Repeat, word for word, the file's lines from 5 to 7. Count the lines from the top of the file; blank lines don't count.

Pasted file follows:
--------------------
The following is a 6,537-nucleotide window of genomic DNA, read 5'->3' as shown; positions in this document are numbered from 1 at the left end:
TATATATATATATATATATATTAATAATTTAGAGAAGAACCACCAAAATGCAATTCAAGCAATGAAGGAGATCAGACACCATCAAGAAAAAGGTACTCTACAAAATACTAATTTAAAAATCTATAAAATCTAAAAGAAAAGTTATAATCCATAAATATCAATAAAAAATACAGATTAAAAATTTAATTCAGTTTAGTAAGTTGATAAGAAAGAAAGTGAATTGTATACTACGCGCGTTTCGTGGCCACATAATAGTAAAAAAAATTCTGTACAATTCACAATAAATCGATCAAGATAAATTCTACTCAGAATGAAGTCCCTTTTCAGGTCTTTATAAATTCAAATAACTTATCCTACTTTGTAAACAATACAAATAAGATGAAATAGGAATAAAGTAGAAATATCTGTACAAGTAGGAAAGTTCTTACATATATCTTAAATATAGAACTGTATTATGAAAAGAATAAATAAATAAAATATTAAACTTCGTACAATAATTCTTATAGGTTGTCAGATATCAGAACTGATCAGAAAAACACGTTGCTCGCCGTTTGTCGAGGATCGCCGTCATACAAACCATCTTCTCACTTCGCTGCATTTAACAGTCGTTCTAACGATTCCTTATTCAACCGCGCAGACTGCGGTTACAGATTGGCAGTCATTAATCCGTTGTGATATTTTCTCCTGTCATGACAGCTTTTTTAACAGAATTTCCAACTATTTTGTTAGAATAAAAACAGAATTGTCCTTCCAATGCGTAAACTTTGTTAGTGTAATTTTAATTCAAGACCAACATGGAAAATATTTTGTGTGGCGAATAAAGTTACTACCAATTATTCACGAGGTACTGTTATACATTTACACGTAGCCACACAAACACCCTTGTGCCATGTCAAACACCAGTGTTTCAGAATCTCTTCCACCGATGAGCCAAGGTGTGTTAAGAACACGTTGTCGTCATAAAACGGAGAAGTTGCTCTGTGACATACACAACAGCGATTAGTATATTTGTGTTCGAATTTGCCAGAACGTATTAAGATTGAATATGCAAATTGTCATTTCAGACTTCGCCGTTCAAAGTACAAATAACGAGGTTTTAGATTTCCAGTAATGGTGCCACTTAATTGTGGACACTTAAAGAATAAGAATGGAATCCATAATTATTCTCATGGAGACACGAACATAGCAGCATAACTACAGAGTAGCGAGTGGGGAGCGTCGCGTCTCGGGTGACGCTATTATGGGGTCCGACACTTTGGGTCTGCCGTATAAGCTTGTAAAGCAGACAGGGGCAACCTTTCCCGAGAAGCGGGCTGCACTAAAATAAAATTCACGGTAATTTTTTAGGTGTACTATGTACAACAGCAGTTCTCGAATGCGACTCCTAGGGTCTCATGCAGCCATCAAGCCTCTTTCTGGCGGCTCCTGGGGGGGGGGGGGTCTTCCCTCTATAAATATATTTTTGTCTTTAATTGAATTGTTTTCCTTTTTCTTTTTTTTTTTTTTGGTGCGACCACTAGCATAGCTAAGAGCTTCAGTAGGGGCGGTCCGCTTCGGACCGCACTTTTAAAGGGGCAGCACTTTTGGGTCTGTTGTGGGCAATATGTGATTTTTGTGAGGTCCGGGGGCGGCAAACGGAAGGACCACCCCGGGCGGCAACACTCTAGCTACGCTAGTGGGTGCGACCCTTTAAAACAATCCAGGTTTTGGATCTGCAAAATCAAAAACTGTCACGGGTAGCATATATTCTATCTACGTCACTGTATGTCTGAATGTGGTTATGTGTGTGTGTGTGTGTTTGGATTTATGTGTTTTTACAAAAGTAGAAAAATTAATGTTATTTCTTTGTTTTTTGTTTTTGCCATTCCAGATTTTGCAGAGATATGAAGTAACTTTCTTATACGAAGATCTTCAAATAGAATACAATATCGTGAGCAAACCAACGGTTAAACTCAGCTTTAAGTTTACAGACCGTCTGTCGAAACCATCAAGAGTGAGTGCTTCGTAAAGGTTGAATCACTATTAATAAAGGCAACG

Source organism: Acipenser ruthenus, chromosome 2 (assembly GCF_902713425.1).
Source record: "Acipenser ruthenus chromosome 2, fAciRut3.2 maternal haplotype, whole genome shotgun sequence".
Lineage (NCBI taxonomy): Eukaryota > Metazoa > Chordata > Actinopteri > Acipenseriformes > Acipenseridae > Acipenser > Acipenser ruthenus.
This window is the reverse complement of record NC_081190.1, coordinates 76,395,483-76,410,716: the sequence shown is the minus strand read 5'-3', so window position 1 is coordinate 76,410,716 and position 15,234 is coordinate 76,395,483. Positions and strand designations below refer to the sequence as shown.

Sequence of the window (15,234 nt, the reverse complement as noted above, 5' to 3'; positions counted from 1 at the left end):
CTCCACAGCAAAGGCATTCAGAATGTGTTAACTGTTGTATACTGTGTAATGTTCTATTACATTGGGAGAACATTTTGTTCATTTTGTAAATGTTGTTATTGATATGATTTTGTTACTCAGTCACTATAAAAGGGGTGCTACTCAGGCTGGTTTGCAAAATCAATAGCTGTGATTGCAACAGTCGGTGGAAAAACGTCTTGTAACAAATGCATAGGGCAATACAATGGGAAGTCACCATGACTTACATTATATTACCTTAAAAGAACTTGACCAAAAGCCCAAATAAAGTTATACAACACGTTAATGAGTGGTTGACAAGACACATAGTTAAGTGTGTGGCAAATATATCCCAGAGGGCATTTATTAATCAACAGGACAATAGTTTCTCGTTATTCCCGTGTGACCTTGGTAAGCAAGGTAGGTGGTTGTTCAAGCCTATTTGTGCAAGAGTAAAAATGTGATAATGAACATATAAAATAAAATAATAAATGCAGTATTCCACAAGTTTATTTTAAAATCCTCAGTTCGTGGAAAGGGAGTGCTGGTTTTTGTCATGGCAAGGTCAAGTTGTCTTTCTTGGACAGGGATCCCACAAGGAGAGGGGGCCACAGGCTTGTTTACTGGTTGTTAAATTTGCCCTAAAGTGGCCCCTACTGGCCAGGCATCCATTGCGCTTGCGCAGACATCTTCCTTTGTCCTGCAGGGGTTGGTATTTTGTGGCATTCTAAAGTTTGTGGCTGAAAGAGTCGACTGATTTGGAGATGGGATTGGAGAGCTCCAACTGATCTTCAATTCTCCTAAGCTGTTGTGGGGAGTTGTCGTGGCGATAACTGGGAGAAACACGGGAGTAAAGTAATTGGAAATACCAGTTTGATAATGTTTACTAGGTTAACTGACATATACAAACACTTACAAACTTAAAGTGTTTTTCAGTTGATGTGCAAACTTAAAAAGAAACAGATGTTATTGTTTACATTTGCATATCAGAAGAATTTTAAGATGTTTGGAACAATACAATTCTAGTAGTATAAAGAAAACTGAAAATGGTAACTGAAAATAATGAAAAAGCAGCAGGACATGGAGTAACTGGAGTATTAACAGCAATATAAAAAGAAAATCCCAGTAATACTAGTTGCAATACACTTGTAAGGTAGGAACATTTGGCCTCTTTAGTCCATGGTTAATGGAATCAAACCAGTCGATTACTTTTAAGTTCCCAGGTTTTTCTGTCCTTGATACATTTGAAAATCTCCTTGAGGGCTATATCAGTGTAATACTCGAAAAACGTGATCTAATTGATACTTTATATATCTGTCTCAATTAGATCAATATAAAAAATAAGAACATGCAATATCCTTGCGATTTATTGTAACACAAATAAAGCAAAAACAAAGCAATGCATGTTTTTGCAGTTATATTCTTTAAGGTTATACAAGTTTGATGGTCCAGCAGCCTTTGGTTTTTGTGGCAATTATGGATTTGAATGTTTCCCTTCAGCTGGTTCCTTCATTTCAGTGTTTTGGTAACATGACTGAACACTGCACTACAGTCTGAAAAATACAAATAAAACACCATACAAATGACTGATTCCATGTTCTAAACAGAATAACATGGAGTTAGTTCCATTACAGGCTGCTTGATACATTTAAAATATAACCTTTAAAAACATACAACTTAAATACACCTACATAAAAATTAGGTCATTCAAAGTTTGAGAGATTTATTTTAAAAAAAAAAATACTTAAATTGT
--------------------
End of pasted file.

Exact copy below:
Lineage (NCBI taxonomy): Eukaryota > Metazoa > Chordata > Actinopteri > Acipenseriformes > Acipenseridae > Acipenser > Acipenser ruthenus.
This window is the reverse complement of record NC_081190.1, coordinates 76,395,483-76,410,716: the sequence shown is the minus strand read 5'-3', so window position 1 is coordinate 76,410,716 and position 15,234 is coordinate 76,395,483. Positions and strand designations below refer to the sequence as shown.

Sequence of the window (15,234 nt, the reverse complement as noted above, 5' to 3'; positions counted from 1 at the left end):